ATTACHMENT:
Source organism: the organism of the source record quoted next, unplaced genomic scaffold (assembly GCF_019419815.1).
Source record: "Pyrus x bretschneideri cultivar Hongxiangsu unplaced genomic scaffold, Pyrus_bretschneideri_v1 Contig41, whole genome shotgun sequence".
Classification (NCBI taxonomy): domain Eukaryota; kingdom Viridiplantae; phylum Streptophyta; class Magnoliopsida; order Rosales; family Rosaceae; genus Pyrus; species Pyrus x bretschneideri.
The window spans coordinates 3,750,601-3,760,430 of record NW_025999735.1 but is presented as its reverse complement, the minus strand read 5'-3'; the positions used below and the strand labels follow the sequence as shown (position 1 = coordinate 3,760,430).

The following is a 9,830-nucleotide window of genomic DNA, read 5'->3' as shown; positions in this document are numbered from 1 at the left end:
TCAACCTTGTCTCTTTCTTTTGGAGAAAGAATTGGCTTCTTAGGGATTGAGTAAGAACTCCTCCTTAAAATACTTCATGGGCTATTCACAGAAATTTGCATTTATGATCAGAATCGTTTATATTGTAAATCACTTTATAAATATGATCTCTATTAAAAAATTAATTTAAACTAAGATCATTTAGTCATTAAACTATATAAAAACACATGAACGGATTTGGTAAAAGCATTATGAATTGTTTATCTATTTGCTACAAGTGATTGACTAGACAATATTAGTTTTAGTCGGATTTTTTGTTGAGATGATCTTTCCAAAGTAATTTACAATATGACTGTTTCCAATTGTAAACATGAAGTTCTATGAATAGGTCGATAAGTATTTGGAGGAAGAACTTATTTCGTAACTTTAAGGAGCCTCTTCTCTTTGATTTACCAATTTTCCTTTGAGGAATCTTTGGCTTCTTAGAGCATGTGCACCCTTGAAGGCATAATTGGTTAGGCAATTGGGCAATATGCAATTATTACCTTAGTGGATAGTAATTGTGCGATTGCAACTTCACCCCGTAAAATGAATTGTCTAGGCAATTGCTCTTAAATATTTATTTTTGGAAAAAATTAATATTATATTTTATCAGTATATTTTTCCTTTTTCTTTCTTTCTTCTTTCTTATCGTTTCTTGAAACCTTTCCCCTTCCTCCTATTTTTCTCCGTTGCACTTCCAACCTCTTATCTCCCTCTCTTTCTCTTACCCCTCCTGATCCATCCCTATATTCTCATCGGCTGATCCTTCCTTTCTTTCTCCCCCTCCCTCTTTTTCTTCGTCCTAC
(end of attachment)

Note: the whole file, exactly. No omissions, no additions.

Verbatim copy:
Source organism: the organism of the source record quoted next, unplaced genomic scaffold (assembly GCF_019419815.1).
Source record: "Pyrus x bretschneideri cultivar Hongxiangsu unplaced genomic scaffold, Pyrus_bretschneideri_v1 Contig41, whole genome shotgun sequence".
Classification (NCBI taxonomy): domain Eukaryota; kingdom Viridiplantae; phylum Streptophyta; class Magnoliopsida; order Rosales; family Rosaceae; genus Pyrus; species Pyrus x bretschneideri.
The window spans coordinates 3,750,601-3,760,430 of record NW_025999735.1 but is presented as its reverse complement, the minus strand read 5'-3'; the positions used below and the strand labels follow the sequence as shown (position 1 = coordinate 3,760,430).

The following is a 9,830-nucleotide window of genomic DNA, read 5'->3' as shown; positions in this document are numbered from 1 at the left end:
TCAACCTTGTCTCTTTCTTTTGGAGAAAGAATTGGCTTCTTAGGGATTGAGTAAGAACTCCTCCTTAAAATACTTCATGGGCTATTCACAGAAATTTGCATTTATGATCAGAATCGTTTATATTGTAAATCACTTTATAAATATGATCTCTATTAAAAAATTAATTTAAACTAAGATCATTTAGTCATTAAACTATATAAAAACACATGAACGGATTTGGTAAAAGCATTATGAATTGTTTATCTATTTGCTACAAGTGATTGACTAGACAATATTAGTTTTAGTCGGATTTTTTGTTGAGATGATCTTTCCAAAGTAATTTACAATATGACTGTTTCCAATTGTAAACATGAAGTTCTATGAATAGGTCGATAAGTATTTGGAGGAAGAACTTATTTCGTAACTTTAAGGAGCCTCTTCTCTTTGATTTACCAATTTTCCTTTGAGGAATCTTTGGCTTCTTAGAGCATGTGCACCCTTGAAGGCATAATTGGTTAGGCAATTGGGCAATATGCAATTATTACCTTAGTGGATAGTAATTGTGCGATTGCAACTTCACCCCGTAAAATGAATTGTCTAGGCAATTGCTCTTAAATATTTATTTTTGGAAAAAATTAATATTATATTTTATCAGTATATTTTTCCTTTTTCTTTCTTTCTTCTTTCTTATCGTTTCTTGAAACCTTTCCCCTTCCTCCTATTTTTCTCCGTTGCACTTCCAACCTCTTATCTCCCTCTCTTTCTCTTACCCCTCCTGATCCATCCCTATATTCTCATCGGCTGATCCTTCCTTTCTTTCTCCCCCTCCCTCTTTTTCTTCGTCCTAC